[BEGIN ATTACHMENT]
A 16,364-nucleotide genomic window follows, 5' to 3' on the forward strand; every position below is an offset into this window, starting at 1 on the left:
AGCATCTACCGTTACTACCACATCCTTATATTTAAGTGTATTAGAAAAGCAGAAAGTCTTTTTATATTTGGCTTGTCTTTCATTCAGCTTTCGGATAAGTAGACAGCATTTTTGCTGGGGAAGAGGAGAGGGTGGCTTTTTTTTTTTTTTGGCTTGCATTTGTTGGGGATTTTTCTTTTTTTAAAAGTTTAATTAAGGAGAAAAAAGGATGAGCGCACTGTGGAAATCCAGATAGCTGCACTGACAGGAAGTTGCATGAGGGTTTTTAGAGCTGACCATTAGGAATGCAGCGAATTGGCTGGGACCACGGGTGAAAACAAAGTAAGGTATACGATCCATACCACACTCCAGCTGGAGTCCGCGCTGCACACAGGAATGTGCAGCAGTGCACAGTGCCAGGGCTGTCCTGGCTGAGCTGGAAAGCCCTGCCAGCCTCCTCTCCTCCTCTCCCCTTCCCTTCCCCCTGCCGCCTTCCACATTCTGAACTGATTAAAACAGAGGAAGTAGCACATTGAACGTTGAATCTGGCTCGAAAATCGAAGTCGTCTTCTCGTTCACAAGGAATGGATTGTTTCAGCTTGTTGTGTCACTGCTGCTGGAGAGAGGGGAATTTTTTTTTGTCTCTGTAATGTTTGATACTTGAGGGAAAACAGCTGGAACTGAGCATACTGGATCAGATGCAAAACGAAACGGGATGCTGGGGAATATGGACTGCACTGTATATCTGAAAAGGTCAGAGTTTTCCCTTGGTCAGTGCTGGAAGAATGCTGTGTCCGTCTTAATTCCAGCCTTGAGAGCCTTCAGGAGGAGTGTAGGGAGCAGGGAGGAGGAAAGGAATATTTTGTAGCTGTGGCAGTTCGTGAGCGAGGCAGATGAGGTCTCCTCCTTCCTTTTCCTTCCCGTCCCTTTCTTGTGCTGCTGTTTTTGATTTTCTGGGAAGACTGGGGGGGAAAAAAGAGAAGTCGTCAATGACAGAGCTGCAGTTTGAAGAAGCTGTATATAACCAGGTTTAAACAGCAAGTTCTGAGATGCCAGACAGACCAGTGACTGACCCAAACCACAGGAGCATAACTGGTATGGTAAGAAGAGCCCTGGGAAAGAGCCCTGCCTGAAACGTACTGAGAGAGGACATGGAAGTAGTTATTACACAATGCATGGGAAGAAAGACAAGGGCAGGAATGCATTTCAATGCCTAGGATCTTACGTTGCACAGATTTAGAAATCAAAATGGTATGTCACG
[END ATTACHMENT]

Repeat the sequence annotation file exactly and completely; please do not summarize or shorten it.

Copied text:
A 16,364-nucleotide genomic window follows, 5' to 3' on the forward strand; every position below is an offset into this window, starting at 1 on the left:
AGCATCTACCGTTACTACCACATCCTTATATTTAAGTGTATTAGAAAAGCAGAAAGTCTTTTTATATTTGGCTTGTCTTTCATTCAGCTTTCGGATAAGTAGACAGCATTTTTGCTGGGGAAGAGGAGAGGGTGGCTTTTTTTTTTTTTTGGCTTGCATTTGTTGGGGATTTTTCTTTTTTTAAAAGTTTAATTAAGGAGAAAAAAGGATGAGCGCACTGTGGAAATCCAGATAGCTGCACTGACAGGAAGTTGCATGAGGGTTTTTAGAGCTGACCATTAGGAATGCAGCGAATTGGCTGGGACCACGGGTGAAAACAAAGTAAGGTATACGATCCATACCACACTCCAGCTGGAGTCCGCGCTGCACACAGGAATGTGCAGCAGTGCACAGTGCCAGGGCTGTCCTGGCTGAGCTGGAAAGCCCTGCCAGCCTCCTCTCCTCCTCTCCCCTTCCCTTCCCCCTGCCGCCTTCCACATTCTGAACTGATTAAAACAGAGGAAGTAGCACATTGAACGTTGAATCTGGCTCGAAAATCGAAGTCGTCTTCTCGTTCACAAGGAATGGATTGTTTCAGCTTGTTGTGTCACTGCTGCTGGAGAGAGGGGAATTTTTTTTTGTCTCTGTAATGTTTGATACTTGAGGGAAAACAGCTGGAACTGAGCATACTGGATCAGATGCAAAACGAAACGGGATGCTGGGGAATATGGACTGCACTGTATATCTGAAAAGGTCAGAGTTTTCCCTTGGTCAGTGCTGGAAGAATGCTGTGTCCGTCTTAATTCCAGCCTTGAGAGCCTTCAGGAGGAGTGTAGGGAGCAGGGAGGAGGAAAGGAATATTTTGTAGCTGTGGCAGTTCGTGAGCGAGGCAGATGAGGTCTCCTCCTTCCTTTTCCTTCCCGTCCCTTTCTTGTGCTGCTGTTTTTGATTTTCTGGGAAGACTGGGGGGGAAAAAAGAGAAGTCGTCAATGACAGAGCTGCAGTTTGAAGAAGCTGTATATAACCAGGTTTAAACAGCAAGTTCTGAGATGCCAGACAGACCAGTGACTGACCCAAACCACAGGAGCATAACTGGTATGGTAAGAAGAGCCCTGGGAAAGAGCCCTGCCTGAAACGTACTGAGAGAGGACATGGAAGTAGTTATTACACAATGCATGGGAAGAAAGACAAGGGCAGGAATGCATTTCAATGCCTAGGATCTTACGTTGCACAGATTTAGAAATCAAAATGGTATGTCACG